To burn fat in the gym, women require intense exercises that elevate the heart rate and build lean muscle. Muscle building may seem out of place in a fat-burning workout, but it's important for two reasons. First, combined cardio and resistance exercises burn more fat than cardio alone. Second, resistance exercises build lean muscle, which burns fat even after you leave the gym.
At a low to moderate pace of five miles per hour, running burns a respectable 518 calories per hour for a 135-pound woman. Do it every day for a week, and you can burn 3,500 calories, equivalent to 1 pound of body fat.
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Hot yoga, also called Bikram yoga, can burn up to 430 calories in a one-hour session. Even short-term participation in hot yoga resulted in a decrease in body fat, according to a study published in May 2012 in the “Journal of Strength and Conditioning Research.” Women who are pregnant or who have any kind of medical condition should consult a physician before participating in this kind of yoga.
If you want to really blast some fat, try high intensity interval training. In a landmark study published in the “Journal of Applied Physiology” in 2006, Canadian researchers found that just seven sessions of interval training exercise increased fat metabolism by 36 percent. Each session included 10, four-minute bursts of vigorous cycling followed by two minutes of rest, repeated for a total of 60 minutes.
Lift Heavy Weights
Lifting heavy weights burns more calories than lifting lighter weights and contributes to increased hypertrophy, or muscle size, which burns calories even while you sleep. Combining heavy weight training with intense cardiovascular exercise -- as seen in circuit training workouts -- will even more efficiently deliver fat-burning results. A circuit resistance training program increases post-exercise oxygen consumption, so you burn more calories immediately following your workout, according to a study published in the August 2005 issue of the “European Journal of Applied Physiology.”
Resist the temptation to divorce muscle building from fat burning, a common problem among women seeking to lose fat. Compound exercises -- such as squats with biceps curls -- build lean muscle while simultaneously burning fat. Furthermore, the lean muscle continues to burn fat even when you're sitting at your office or lounging at the beach.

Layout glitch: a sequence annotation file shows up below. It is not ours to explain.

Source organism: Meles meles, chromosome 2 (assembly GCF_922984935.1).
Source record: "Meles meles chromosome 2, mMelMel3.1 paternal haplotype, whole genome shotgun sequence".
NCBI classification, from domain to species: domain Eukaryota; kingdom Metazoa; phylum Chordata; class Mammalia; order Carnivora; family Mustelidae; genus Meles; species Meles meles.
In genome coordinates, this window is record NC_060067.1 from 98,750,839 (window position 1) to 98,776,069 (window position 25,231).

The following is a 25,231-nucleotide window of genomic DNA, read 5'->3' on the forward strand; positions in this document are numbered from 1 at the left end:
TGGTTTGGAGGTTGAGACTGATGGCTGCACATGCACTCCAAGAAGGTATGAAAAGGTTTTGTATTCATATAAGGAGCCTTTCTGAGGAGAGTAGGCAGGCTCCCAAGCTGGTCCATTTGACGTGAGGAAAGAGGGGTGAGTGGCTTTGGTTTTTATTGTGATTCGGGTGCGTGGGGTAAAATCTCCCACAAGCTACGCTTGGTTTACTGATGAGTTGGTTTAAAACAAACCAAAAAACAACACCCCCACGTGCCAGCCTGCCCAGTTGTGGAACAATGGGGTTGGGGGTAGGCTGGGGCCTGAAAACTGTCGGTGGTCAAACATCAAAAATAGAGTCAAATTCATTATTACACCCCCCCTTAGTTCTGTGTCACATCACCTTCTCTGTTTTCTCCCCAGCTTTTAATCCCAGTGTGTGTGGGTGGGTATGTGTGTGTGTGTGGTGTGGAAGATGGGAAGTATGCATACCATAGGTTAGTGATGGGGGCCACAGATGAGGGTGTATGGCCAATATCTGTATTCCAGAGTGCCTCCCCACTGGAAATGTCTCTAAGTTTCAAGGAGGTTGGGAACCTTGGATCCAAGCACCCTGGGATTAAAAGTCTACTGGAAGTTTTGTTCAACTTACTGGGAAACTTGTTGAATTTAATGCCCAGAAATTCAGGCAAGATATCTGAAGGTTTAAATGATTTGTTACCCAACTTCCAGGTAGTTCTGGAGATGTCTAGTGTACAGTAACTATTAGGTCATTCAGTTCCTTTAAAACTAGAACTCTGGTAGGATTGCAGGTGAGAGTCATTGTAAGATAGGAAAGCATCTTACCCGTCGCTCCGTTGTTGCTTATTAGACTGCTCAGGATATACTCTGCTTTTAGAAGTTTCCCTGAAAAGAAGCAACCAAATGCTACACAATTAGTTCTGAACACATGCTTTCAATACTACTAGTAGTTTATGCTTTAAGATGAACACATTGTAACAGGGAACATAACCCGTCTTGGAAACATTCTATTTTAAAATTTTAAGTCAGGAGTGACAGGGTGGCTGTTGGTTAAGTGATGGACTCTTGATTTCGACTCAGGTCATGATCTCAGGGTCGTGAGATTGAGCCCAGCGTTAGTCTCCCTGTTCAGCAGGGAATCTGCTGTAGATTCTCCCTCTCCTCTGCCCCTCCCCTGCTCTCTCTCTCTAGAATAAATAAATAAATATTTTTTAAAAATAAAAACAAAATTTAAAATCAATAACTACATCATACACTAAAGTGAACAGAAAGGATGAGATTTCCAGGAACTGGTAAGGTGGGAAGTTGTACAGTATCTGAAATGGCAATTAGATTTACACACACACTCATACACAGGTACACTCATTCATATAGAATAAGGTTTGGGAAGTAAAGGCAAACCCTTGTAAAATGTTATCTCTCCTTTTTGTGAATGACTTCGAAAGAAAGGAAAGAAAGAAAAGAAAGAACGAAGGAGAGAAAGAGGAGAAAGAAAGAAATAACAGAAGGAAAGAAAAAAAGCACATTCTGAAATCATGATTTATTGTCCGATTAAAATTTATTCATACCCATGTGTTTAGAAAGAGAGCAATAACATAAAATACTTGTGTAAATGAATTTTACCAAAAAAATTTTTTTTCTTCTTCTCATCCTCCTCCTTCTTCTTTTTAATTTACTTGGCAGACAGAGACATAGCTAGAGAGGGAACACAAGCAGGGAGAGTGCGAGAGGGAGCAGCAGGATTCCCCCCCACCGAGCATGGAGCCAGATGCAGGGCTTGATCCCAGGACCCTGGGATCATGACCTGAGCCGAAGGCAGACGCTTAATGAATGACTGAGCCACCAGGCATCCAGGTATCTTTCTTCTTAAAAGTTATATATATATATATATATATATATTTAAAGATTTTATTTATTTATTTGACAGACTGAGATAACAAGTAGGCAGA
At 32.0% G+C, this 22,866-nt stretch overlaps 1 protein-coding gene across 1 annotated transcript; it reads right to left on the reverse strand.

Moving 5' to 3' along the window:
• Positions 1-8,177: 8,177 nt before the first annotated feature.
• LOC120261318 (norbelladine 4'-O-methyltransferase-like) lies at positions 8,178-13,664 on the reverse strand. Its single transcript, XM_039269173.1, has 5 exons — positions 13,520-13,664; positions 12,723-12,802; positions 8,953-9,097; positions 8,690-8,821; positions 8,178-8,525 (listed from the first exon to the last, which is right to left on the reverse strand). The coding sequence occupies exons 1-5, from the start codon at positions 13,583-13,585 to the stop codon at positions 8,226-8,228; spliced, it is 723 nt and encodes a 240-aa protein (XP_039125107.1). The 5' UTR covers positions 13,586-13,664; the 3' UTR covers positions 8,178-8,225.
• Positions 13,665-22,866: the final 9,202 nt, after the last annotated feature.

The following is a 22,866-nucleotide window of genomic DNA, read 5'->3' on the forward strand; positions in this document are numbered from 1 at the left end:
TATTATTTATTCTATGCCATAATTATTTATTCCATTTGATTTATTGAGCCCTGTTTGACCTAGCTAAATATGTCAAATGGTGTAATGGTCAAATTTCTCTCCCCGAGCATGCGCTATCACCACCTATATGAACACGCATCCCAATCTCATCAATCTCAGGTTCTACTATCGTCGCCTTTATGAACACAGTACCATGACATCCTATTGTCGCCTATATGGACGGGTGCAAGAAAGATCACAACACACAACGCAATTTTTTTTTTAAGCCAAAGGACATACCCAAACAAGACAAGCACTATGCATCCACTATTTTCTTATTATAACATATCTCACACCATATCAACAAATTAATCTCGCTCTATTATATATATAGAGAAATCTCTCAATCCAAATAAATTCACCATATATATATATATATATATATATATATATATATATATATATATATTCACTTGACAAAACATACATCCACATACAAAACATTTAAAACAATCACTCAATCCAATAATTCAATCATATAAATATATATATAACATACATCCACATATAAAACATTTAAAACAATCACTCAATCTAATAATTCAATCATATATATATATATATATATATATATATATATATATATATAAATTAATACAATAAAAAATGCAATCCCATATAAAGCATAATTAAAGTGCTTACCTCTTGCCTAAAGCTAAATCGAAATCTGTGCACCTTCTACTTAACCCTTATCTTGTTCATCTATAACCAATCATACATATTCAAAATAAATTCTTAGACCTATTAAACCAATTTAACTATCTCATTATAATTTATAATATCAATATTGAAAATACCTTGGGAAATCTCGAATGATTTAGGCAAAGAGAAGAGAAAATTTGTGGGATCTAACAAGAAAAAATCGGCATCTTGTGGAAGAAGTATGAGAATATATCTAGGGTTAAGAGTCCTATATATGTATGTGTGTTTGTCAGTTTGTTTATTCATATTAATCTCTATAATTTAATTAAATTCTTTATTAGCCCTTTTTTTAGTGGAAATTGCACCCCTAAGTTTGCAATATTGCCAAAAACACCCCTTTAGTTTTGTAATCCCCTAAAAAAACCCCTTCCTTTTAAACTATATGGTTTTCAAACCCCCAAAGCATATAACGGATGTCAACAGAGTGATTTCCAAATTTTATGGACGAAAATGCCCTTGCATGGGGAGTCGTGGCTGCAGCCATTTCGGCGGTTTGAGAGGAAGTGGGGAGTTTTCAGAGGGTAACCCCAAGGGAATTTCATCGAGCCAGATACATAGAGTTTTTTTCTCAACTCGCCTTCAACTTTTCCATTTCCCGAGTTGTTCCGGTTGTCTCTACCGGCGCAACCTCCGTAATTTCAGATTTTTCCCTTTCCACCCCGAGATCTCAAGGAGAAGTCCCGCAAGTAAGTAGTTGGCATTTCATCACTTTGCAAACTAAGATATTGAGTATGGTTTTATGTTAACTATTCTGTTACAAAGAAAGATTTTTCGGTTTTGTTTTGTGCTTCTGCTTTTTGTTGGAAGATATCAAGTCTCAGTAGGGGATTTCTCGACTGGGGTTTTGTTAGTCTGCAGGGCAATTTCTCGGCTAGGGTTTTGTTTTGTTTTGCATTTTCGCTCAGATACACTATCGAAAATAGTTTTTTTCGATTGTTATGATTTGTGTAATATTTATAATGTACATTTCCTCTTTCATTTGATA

Hop on the stair climber to burn 430 calories per hour and dramatically reshape the muscles of your lower body. The stair climber uses your own body weight for resistance, providing both a strength and cardiovascular workout.
If your gym has a pool, strap on your goggles and dive in to burn 600 calories per hour by swimming vigorously. Following a 200-meter warmup, use the clock to time your laps. For a novice swimmer, perform a workout of eight, 50-meter laps on the 60 seconds of freestyle, followed by four, 100-meter laps of alternating breaststroke and backstroke at a self-selected pace. Finish the workout with eight, 25-meter sprints at an all-out pace, with 30 seconds of recovery time between laps. Cool down with 200 meters using a stroke of choice.
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Women don't need an opponent to beat fat with boxing. Use your gym's speed bag and heavy bag to burn more than 400 calories per hour. Boxing uses body weight and gloves for resistance and utilizes quick movements for a workout that builds muscle and burns fat, a winning combination. Some boxing websites provide heavy bag drills you can follow to burn fat and improve boxing performance.
Because competitive racquetball keeps players on the run, it can burn more than 600 calories per hour. If you’re not ready to squash an opponent at that level of intensity, casual play still burns more than 400 calories an hour.
Any class that combines weight training and cardio exercise at a moderate to high intensity will incinerate fat. Don't let military-inspired boot camp classes scare you away; they burn fat for women as well as men. Conditioning classes are especially helpful when you need to break through a plateau because they incorporate exercises and acute variables that are likely not part of your regular gym routine.
- Journal of Applied Physiology: Two Weeks of High-Intensity Aerobic Interval Training Increases Fat Oxidation
- Acute EPOC Response in Women to Circuit Training and Treadmill Exercise of Matched Oxygen Consumption
- Journal of Strength and Conditioning Research: Bikram Yoga Training and Physical Fitness in Healthy Young Adults
- Health Status: The Most Accurate Calories Burned Calculator
Pamela Ellgen began writing in 2000 for "The Asian Reporter" newspaper. She is an award-winning journalist and writes on religion, culture, health and fitness. Ellgen graduated with a Bachelor of Arts in writing from Washington State University and is a certified personal trainer with the National Academy of Sports Medicine.